Gerry Adams, after his convictions for attempting to escape from the Maze or Long Kesh prison camp in 1973 and 1974 were quashed by the London Supreme Court, said that the matter of seeking compensation was "maybe work for another day".
The fact however that the court decision was unanimous would indicate that if he does take a civil case he could be in for a sizeable sum, possibly “six-figure”, according to some rough legal guesstimates. It would be surprising if he did not seek recompense.
In a sense he now has an absolute clear record. He was interned for sure but that incarceration was without trial. He still says he was never in the IRA and he does not have any conviction for membership.
It was to be expected that some of the reaction to the ruling was jaundiced, as reflected by comments from Ulster Unionist Party leader Steve Aiken who said, "Once again IRA victims will be left dismayed and angry by a judicial decision as Gerry Adams continues to lead what can only be described as a peculiarly charmed life at the hands of the British state."
Said DUP MP Gregory Campbell, "Whatever this ruling might mean for Gerry Adams's bank balance or his own conscience, the one thing no court can undo is the torment, heartache, bloodshed and broken homes caused by the PIRA in the 1970s."
Traditional Unionist Voice leader Jim Allister also pitched in with the comment that Mr Adams was benefiting "from the British legal system whose judges the Provos brutally murdered – no right to life for IRA victims but a right of appeal for Adams".
That will hardly bother the former Sinn Féin leader who can dismiss the reaction as unionist sour grapes.
The story will move onto the legal significance of the judgment, and, according to Mr Adams's solicitor Seamus Collins and another Belfast solicitor Kevin Winters, it could have implications for hundreds of former internees.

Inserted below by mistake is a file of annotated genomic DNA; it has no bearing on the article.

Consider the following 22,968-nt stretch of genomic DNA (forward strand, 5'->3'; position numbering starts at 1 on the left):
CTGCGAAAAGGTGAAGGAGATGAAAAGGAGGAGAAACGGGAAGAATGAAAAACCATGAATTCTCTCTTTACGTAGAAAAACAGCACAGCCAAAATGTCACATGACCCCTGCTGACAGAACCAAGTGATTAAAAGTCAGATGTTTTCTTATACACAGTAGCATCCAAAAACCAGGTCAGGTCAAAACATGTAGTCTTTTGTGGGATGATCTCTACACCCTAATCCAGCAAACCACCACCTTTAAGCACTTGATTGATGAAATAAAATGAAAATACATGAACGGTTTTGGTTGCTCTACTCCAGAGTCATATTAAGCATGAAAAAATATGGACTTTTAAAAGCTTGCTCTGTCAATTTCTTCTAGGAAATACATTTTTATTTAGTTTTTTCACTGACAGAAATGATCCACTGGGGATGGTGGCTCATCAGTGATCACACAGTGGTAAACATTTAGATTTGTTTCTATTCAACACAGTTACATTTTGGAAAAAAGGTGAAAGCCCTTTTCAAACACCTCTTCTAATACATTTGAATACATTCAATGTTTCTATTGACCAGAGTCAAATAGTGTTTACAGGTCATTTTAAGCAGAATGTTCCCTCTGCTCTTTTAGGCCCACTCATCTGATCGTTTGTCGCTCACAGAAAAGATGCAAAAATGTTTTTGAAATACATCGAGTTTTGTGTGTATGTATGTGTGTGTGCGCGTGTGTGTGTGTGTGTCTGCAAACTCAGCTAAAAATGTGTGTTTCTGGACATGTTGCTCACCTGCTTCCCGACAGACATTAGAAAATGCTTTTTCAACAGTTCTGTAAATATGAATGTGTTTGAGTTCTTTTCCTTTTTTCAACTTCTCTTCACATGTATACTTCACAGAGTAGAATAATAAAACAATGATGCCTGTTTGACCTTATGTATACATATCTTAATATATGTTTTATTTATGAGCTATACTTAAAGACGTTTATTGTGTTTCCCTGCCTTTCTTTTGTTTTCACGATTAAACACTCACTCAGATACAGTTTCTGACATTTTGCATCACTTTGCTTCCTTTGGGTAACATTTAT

Internment without trial, called Operation Demetrius, was introduced in Northern Ireland by the Stormont unionist government early on the morning of August 9th 1971. It was designed, said the then unionist prime minister Brian Faulkner, to smash the IRA. As generally acknowledged it had the opposite effect, serving as a recruiting operation for the organisation and alienating nationalists.
It ran until the end of December 1975 with close to 2,000 people interned, about 100 of that number estimated to be loyalists.
Mr Adams won his case because the Supreme Court judges ruled that the interim custody order used to initially detain him in July 1973 was not authorised by the then Northern Secretary Willie Whitelaw, as was legally required.
“There are implications for a significant number of people and I am in no doubt that lawyers like myself will be contacted in the coming days and weeks by former internees,” said Mr Collins.
He said however that to make their case they must provide their detention orders to assess whether the Northern Secretary had personally authorised their internment.
That was not difficult to do in Mr Adams’s action because of the court records relating to his attempted escapes but could be problematic for others hoping to take cases, added Mr Collins.
Nonetheless Mr Collins said there was potential for numerous cases to be taken on the basis of the Supreme Court ruling.
Mr Winters also said the ruling “may impact on hundreds of other cases”.
His company has many former internee clients and he now would be examining whether this ruling strengthened their cases to seek compensation. “This opens up the door to revisiting the legal basis for all of the internment cases collectively, although the devil will be in the detail,” said Mr Winters.
“It will be all down to, did the secretary of state sign off on the detention papers and did he personally consider the material when making that determination?”